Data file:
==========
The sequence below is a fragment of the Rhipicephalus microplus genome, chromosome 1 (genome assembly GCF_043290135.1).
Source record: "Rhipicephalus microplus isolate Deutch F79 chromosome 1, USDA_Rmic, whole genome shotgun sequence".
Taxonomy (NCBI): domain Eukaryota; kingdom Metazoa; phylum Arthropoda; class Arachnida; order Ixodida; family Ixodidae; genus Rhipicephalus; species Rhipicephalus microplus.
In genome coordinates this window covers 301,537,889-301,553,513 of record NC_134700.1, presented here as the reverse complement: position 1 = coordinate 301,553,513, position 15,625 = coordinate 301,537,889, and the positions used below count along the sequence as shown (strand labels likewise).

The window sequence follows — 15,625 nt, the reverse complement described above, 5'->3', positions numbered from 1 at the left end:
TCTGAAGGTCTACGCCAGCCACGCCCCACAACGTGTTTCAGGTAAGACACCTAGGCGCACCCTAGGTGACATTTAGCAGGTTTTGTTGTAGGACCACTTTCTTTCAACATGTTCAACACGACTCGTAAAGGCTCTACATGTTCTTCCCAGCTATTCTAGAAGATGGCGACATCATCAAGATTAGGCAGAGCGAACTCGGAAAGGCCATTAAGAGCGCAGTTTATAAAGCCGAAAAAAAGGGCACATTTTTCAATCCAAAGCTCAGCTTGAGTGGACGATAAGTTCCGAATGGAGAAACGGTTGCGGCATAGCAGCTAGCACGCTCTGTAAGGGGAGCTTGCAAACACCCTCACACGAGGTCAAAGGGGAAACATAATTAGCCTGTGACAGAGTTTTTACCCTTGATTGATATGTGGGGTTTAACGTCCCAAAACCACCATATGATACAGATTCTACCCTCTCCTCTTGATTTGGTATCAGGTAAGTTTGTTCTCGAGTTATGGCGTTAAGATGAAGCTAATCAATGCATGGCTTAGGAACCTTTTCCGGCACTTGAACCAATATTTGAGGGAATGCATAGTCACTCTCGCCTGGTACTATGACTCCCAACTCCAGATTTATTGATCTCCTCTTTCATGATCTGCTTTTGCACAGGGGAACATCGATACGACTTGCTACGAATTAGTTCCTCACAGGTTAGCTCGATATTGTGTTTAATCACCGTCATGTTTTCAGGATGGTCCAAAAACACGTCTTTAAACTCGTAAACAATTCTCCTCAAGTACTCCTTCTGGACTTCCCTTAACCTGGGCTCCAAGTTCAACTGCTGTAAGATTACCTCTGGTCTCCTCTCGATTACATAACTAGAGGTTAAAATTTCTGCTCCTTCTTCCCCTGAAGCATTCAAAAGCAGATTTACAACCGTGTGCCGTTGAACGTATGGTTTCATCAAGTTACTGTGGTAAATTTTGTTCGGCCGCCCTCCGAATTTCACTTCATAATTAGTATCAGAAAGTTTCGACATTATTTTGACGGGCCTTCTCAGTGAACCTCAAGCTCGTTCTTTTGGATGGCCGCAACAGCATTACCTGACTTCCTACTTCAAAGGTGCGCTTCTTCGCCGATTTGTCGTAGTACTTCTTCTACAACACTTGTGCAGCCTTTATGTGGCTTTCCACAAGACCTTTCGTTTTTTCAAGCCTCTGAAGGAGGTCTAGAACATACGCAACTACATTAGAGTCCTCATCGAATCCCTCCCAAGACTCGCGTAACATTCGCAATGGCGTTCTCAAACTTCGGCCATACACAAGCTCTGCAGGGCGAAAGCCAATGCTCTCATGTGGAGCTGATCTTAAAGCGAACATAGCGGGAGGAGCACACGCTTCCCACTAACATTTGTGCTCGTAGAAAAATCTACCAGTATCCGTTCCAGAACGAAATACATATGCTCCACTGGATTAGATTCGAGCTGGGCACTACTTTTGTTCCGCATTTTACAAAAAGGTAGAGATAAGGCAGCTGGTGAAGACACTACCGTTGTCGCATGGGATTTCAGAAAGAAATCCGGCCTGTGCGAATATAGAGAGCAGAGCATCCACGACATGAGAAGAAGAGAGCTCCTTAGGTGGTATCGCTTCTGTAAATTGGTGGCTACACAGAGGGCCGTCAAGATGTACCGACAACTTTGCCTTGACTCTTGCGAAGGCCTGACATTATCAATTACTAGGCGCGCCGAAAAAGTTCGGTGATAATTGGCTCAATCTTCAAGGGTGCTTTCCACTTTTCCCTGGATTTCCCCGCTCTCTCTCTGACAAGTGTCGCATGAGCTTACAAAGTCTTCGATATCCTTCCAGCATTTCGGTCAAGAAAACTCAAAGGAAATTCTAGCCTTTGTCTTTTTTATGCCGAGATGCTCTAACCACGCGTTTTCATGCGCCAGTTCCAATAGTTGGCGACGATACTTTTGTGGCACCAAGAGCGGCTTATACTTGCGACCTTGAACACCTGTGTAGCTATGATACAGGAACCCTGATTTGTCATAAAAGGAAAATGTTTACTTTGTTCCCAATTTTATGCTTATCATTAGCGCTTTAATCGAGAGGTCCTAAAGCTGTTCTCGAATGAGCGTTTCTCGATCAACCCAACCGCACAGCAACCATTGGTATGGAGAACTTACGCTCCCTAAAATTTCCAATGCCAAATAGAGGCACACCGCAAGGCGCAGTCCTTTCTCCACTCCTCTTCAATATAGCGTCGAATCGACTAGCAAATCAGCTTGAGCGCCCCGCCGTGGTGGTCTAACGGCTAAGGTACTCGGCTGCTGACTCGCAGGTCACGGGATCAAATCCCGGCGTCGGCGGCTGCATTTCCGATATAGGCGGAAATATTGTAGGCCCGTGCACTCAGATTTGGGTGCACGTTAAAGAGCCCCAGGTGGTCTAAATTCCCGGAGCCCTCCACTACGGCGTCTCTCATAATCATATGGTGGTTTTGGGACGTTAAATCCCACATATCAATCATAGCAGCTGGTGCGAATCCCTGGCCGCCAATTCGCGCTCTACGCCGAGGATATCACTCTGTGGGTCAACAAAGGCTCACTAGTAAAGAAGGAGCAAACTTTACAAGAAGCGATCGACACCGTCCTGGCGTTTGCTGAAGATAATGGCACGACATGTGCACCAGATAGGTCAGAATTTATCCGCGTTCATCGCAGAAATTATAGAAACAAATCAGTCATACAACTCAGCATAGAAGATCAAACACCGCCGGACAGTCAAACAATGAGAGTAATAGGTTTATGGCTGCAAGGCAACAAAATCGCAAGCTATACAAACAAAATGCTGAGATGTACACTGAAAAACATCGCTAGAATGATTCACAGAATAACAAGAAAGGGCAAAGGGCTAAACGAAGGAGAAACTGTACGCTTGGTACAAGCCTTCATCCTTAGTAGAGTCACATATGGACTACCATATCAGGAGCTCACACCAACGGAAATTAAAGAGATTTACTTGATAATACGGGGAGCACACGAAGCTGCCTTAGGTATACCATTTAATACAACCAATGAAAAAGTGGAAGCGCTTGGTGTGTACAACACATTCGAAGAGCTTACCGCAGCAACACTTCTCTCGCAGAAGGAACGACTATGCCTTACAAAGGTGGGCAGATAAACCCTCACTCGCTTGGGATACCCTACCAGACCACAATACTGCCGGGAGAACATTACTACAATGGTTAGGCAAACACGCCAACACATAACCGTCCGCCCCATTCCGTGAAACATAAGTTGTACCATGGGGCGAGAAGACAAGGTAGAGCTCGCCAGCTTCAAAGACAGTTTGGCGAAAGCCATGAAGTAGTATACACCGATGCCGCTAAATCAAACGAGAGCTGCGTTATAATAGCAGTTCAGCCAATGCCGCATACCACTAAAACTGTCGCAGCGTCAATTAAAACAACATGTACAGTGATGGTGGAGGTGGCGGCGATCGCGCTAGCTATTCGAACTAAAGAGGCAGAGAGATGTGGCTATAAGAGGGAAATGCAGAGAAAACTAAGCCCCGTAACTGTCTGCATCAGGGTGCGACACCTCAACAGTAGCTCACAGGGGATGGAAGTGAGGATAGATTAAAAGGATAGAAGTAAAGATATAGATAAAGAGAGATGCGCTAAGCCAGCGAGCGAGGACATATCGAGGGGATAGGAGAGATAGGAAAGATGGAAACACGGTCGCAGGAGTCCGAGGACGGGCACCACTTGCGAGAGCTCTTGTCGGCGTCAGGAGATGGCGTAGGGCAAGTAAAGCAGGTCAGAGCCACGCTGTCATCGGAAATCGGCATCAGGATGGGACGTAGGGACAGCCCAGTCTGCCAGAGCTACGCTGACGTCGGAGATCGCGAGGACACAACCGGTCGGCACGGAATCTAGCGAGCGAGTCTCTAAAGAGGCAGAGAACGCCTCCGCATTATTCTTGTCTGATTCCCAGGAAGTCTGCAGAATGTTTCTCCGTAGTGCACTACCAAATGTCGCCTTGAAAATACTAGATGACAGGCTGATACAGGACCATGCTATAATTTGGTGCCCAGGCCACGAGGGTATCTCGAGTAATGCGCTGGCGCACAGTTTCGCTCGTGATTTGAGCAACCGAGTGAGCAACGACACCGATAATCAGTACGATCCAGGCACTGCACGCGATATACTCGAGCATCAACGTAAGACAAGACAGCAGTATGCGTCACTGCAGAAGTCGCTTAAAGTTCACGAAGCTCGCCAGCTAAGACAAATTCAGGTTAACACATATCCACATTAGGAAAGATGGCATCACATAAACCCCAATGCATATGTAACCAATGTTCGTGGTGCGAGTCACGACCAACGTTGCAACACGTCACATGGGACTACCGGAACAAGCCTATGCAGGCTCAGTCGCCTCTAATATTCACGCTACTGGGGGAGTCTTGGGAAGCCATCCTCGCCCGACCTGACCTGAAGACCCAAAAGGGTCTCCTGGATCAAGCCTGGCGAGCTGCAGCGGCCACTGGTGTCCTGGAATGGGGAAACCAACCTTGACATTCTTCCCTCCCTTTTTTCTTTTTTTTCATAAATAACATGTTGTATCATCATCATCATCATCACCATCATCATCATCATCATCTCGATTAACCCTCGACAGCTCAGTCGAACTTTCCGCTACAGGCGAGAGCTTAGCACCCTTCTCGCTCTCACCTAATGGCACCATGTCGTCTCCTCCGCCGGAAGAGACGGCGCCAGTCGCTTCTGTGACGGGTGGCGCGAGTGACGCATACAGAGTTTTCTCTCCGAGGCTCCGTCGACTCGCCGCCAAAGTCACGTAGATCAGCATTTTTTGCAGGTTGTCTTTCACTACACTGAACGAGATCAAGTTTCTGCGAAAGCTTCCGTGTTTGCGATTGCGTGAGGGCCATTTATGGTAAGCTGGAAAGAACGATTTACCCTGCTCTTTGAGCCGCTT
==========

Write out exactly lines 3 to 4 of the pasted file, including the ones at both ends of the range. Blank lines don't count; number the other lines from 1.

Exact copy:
Taxonomy (NCBI): domain Eukaryota; kingdom Metazoa; phylum Arthropoda; class Arachnida; order Ixodida; family Ixodidae; genus Rhipicephalus; species Rhipicephalus microplus.
In genome coordinates this window covers 301,537,889-301,553,513 of record NC_134700.1, presented here as the reverse complement: position 1 = coordinate 301,553,513, position 15,625 = coordinate 301,537,889, and the positions used below count along the sequence as shown (strand labels likewise).